The hotel room – no CNN, tiny by comparison with the Taichung room, but large in comparison to what I’ve heard about in Tokyo – let’s just say you can reach everything from the robotic commode so complicated and full of buttons that it seems capable of far more than dealing with my bodily waste – affords internet access for this post, but no email. My phone doesn’t work here either, so it’s all up for grabs for a few days. A higher quality tinkling music – Pachelbel’s Canon, already enslaved by New Ager’s, is tortured anew on an electric something in the elevator.

Here’s what i have found out about sushi in my first meal: you can eat it with your fingers or the chopsticks; it doesn’t come with wasabi (let alone mountains of wasabi), the salad has corn and cheese (?), and my hosts ignore my saki cup for so long I am forced to fill it myself. But, mm-mm, it was go-od.

Taiwan Goodbye

March 26, 2007

The workshops are over, the photos taken, the post-workshop dinner endured (not the company – it’s just that when I am finished the workshop, I am finished – but the final dinner is obligatory) – and this time, once again with the pig intestines. I’ve tried ’em three times, guys, and they’re tough, rubbery, unappetizing looking, and they taste as if someone urinated near them some time before serving. The rest of the food is delicious, however – succulent fresh bamboo, a casserole of tiny thin eggplants, a kind of sandwich thingie of bacon, spinach, ground peanuts and cilantro, dessert is salty plum and sticky rice.  This is Hakkaa food – from the nomadic people of the mountains.

Daniel brought a nice French wine.  I ask him where he gets his English name, he says his wife gave it to him – it involves a long story with the lion’s den that I cannot fowwow as the consonants and vowews get interposed (if I had liked the pig intestines, we would have gone for the ‘peek’s brud’ – pig’s blood.)  Mostly they take an English name in English classes, and use it when they have to give something in Roman characters – say, on Amazon – or when they are taking classes from English-speakers like myself, but otherwise it lies fallow.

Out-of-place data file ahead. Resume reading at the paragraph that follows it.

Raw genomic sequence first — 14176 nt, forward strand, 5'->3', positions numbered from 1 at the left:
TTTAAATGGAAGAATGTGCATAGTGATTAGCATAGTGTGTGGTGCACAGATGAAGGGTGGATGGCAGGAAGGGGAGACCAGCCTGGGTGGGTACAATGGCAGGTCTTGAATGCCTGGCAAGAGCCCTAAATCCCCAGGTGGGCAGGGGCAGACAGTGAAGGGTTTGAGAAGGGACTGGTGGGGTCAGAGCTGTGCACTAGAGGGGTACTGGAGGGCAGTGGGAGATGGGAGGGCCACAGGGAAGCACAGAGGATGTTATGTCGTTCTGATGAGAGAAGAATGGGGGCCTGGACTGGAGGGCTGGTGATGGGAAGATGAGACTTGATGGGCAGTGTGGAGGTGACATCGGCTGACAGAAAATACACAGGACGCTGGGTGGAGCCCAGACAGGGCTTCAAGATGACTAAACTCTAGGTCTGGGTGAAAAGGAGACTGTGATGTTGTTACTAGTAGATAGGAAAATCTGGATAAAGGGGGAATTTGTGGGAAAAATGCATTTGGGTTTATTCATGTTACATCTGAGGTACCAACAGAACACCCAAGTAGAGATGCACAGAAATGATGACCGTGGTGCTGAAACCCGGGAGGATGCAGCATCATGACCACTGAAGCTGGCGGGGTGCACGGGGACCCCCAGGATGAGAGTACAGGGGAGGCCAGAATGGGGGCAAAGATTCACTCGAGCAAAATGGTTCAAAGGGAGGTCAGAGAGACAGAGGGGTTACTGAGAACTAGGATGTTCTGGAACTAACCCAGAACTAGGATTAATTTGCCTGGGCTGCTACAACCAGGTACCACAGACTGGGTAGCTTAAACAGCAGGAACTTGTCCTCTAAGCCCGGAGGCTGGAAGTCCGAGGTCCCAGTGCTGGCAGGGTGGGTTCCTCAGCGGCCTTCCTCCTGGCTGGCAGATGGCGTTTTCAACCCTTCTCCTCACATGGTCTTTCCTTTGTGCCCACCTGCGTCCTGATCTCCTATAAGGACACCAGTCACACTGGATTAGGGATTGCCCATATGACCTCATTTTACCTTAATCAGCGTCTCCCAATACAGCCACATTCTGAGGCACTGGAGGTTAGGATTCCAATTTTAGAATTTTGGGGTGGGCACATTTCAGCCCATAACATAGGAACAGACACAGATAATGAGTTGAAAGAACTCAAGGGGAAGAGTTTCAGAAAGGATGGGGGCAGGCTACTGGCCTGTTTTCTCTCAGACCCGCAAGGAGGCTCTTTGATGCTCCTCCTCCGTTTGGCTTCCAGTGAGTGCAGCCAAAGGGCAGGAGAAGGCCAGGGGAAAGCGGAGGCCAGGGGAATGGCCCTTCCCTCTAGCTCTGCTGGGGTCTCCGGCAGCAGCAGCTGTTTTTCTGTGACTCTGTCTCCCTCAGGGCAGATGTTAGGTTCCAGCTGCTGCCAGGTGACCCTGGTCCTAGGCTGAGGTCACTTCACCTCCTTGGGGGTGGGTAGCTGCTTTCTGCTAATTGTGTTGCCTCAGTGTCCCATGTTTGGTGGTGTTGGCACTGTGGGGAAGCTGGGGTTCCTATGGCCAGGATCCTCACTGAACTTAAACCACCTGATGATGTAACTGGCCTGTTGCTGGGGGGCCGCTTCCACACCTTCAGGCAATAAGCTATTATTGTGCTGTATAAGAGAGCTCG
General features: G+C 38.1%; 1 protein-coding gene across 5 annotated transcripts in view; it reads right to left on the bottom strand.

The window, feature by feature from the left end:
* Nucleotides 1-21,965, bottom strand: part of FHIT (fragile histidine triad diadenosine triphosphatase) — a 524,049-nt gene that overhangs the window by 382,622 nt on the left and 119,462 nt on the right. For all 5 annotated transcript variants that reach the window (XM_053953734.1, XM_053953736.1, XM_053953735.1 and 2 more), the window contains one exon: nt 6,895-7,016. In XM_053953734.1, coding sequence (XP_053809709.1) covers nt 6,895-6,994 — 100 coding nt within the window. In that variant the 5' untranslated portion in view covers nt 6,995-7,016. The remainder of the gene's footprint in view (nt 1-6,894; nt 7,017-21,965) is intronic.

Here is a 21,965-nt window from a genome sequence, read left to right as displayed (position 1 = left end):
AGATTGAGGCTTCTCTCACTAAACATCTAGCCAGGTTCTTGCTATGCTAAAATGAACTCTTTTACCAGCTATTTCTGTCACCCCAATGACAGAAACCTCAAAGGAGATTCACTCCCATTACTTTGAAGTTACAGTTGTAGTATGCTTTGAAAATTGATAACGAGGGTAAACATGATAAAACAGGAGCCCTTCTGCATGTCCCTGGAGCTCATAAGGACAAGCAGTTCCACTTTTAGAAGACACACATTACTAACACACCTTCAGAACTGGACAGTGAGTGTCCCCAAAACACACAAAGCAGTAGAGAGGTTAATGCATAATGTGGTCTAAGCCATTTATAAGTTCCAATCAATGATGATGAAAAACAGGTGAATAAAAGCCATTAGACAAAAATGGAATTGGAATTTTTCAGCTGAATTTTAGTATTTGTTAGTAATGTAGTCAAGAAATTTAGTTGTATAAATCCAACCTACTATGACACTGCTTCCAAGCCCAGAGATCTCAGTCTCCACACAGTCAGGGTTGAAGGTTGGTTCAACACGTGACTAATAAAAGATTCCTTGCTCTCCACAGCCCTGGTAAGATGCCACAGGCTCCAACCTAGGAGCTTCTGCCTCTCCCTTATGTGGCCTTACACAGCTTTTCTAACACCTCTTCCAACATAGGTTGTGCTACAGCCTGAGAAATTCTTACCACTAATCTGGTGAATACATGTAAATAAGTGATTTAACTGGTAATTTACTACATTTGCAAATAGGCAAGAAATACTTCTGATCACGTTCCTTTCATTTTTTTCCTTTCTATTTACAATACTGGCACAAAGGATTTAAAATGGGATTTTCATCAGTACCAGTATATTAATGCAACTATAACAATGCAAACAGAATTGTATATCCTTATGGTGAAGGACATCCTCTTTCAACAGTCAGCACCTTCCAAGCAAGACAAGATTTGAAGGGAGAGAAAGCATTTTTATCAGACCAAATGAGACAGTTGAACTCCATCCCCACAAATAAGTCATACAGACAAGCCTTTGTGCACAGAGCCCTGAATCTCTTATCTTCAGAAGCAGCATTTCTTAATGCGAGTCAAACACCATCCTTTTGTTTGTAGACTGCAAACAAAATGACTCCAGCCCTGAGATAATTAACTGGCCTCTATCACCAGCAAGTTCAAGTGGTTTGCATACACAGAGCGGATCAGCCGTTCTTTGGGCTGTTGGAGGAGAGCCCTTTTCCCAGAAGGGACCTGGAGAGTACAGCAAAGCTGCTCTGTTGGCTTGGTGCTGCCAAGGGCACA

Aside from the pig intestines, what will I miss?

I won’t miss the pollution, that’s for sure – my throat is raw, my eyes burn, and my skin is randomly and scarily itchy.  The surgical masks that seemed a bit over the top at the beginning now seem de rigeur.

The rooster waking me up, and the two men who run the red and yellow (of course) exercise circuit in the tiny kids’ park below my window. No old men with wispy beards doing Tai Chi out there in the morning, tant pis.

I’ve even grown ruefully fond of the celesta “Moon River” and “Feelings” in the hotel dining room.

Seriously, everyone here has been more than kind, totally generous, fully attentive, and eager to learn.  The last two days in the hospital were sobering – how much abundance and choice we live in in America, while others struggle against the odds.

It is hard for an American in this intricately kind and gentle culture not to give offense – we are such blunt instruments.  It will be a relief to be able to say what I mean without having to think three steps ahead about the consequences of my words.  Someone went all across town because I casually mentioned that I like coconut milk.  God knows what I said that I missed the consequences of!  But Ben seems happy, and face seems to have been saved all around in general.

Next stop, Tokyo.

Taiwan Bits and Bobs

March 25, 2007

* Went to Geant, a Taiwanese Wal-Mart, to get a small suitcase to carry extra stuff to Japan. Walking the food section was a welter of the familiar mixed with the entirely unfamiliar – wasabi crackers and strange crackers, familiar mushrooms and alien ones, leafy vegetables of unknown provenance, and many packets of I-don’t-know-what along with the ginger chicken potato chips. The rest of the store was entirely familiar, and I got a great rolling backpack for $10.

* Went to see the largest greenhouse in Asia – a tensegrity cake of a glass building, concentric circles holding up a large roof, from which spilled water into the waterfall and pool below, Huge catfish in the pool, trees reaching for the ceiling, a tropical paradise among the towering apartment blocks.